No limits to life expectancy?

If you haven’t already seen it, take a look at this amazing graph illustrating the steady 3 months per year increase in life expectancy (and the errors of experts who thought that life expectancy was hitting a ceiling).

Fig. 1. Record female life expectancy from 1840 to the present [suppl. table 2 (1)]. The linear-regression trend is depicted by a bold black line (slope = 0.243) and the extrapolated trend by a dashed gray line. The horizontal black lines show asserted ceilings on life expectancy, with a short vertical line indicating the year of publication (suppl. table 1). The dashed red lines denote projections of female life expectancy in Japan published by the United Nations in 1986, 1999, and 2001 (1): It is encouraging that the U.N. altered its projection so radically between 1999 and 2001.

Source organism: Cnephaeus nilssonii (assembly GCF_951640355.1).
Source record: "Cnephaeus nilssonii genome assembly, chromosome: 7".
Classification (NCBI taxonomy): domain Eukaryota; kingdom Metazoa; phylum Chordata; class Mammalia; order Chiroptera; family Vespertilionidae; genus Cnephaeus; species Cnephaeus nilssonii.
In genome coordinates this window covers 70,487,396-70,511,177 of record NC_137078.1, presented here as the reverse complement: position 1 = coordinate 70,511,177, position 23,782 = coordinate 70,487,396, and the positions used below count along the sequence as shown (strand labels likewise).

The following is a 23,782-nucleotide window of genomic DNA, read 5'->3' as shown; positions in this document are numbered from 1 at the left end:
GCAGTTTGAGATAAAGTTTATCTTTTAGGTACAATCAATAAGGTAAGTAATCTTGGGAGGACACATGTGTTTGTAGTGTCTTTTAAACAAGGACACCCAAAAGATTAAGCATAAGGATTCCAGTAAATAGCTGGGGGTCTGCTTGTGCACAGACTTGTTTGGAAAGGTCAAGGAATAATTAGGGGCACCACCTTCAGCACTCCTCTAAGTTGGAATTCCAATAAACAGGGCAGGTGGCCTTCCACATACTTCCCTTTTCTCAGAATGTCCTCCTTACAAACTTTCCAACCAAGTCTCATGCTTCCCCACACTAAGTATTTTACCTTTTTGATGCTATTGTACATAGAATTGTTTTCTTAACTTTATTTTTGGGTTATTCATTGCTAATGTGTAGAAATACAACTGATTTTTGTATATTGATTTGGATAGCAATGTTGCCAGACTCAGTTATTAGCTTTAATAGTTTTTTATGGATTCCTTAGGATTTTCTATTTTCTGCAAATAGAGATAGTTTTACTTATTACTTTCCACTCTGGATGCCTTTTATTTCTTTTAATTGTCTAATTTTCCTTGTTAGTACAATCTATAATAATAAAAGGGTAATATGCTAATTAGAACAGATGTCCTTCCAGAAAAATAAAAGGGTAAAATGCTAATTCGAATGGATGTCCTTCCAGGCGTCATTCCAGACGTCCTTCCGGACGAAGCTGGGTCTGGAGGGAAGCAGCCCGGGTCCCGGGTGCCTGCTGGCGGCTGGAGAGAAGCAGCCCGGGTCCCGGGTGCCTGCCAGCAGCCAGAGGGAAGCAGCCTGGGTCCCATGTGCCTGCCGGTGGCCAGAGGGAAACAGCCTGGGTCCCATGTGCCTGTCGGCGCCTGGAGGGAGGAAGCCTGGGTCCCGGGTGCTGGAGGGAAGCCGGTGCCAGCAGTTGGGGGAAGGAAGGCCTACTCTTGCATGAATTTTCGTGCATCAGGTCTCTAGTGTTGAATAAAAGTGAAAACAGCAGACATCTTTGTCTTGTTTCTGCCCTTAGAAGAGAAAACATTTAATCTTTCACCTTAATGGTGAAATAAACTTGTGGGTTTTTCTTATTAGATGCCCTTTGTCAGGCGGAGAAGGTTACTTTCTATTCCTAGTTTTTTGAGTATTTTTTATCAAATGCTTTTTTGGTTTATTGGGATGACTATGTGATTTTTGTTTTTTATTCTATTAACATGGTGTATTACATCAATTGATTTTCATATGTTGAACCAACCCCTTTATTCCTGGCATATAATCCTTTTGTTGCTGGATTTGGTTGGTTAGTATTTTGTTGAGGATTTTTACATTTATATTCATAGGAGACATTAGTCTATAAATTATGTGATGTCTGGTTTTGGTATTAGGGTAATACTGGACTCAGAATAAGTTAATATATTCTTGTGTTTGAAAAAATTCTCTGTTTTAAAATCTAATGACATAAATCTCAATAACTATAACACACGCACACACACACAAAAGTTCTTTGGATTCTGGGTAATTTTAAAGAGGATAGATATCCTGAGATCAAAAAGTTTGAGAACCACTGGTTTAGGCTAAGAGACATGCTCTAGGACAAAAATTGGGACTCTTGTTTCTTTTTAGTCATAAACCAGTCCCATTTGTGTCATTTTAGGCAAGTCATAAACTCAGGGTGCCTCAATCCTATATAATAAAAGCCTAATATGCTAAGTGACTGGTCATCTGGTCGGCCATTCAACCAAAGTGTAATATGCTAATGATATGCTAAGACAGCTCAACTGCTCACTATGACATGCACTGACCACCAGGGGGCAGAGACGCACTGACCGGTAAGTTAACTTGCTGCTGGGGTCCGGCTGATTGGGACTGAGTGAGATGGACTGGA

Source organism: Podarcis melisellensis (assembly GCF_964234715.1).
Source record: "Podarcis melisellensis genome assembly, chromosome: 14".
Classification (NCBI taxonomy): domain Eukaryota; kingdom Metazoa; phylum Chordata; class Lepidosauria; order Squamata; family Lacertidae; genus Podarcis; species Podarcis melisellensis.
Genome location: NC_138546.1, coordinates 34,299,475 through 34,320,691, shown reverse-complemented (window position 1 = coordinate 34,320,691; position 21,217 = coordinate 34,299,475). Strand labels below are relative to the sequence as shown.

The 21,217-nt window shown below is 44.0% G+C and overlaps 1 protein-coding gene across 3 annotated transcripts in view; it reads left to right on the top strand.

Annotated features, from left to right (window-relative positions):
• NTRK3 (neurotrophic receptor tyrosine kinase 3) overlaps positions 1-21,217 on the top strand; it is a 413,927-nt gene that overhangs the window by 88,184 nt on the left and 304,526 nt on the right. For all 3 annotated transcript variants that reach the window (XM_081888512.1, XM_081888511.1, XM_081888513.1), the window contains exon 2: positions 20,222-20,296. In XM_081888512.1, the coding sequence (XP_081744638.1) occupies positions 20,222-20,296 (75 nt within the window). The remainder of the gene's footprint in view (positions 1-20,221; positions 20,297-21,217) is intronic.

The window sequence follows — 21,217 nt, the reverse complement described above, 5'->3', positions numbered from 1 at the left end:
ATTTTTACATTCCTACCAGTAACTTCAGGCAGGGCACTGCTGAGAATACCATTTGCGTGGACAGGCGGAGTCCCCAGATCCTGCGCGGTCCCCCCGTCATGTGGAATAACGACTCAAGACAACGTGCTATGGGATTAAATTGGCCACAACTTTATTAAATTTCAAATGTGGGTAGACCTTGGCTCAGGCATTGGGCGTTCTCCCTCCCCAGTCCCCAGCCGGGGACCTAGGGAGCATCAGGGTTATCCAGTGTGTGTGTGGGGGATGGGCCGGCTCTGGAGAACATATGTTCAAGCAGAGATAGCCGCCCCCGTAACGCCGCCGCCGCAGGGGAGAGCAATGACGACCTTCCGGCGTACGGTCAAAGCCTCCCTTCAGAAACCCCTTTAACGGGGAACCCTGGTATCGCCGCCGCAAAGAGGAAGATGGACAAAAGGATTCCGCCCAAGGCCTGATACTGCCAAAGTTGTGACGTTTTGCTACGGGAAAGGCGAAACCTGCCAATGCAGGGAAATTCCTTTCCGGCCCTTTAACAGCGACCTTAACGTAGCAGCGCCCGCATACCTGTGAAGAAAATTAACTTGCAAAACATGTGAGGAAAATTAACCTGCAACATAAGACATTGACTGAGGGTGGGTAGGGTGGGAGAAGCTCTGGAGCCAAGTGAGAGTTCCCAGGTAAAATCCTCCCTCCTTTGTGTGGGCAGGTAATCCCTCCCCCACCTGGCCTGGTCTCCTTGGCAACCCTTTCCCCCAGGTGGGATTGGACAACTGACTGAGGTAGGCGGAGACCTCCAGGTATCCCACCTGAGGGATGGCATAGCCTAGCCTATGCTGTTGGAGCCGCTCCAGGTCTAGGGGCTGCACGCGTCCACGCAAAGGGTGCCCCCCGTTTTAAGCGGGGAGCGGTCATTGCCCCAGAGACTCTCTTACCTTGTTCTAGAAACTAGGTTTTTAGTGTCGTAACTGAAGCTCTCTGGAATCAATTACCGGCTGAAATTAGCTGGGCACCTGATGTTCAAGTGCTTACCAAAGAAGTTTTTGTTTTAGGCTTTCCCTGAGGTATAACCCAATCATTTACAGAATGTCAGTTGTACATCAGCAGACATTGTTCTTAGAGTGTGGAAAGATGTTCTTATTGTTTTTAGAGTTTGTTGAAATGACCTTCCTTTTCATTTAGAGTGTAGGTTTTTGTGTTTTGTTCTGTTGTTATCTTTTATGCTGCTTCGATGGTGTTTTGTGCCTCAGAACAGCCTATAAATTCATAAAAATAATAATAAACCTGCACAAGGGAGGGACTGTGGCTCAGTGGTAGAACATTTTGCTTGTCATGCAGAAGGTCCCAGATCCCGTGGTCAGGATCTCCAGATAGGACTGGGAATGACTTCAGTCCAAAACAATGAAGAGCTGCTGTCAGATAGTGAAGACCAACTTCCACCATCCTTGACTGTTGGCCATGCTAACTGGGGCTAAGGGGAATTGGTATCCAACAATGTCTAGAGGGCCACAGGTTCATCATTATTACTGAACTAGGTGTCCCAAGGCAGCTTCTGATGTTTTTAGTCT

Source: Oeppen, J. and J. W. Vaupel: Broken limits to life expectancy. Science 296, 1029-1031 (2002). They conclude,

Three Findings
This mortality research has exposed the empirical misconceptions and specious theories that underlie the pernicious belief that the expectation of life cannot rise much further. Nonetheless, faith in proximate longevity limits endures, sustained by ex cathedra pronouncement and mutual citation (1, 8, 9). In this article we add three further lines of cogent evidence. First, experts have repeatedly asserted that life expectancy is approaching a ceiling: these experts have repeatedly been proven wrong. Second, the apparent leveling off of life expectancy in various countries is an artifact of laggards catching up and leaders falling behind. Third, if life expectancy were close to a maximum, then the increase in the record expectation of life should be slowing. It is not. For 160 years, best-performance life expectancy has steadily increased by a quarter of a year per year, an extraordinary constancy of human achievement.


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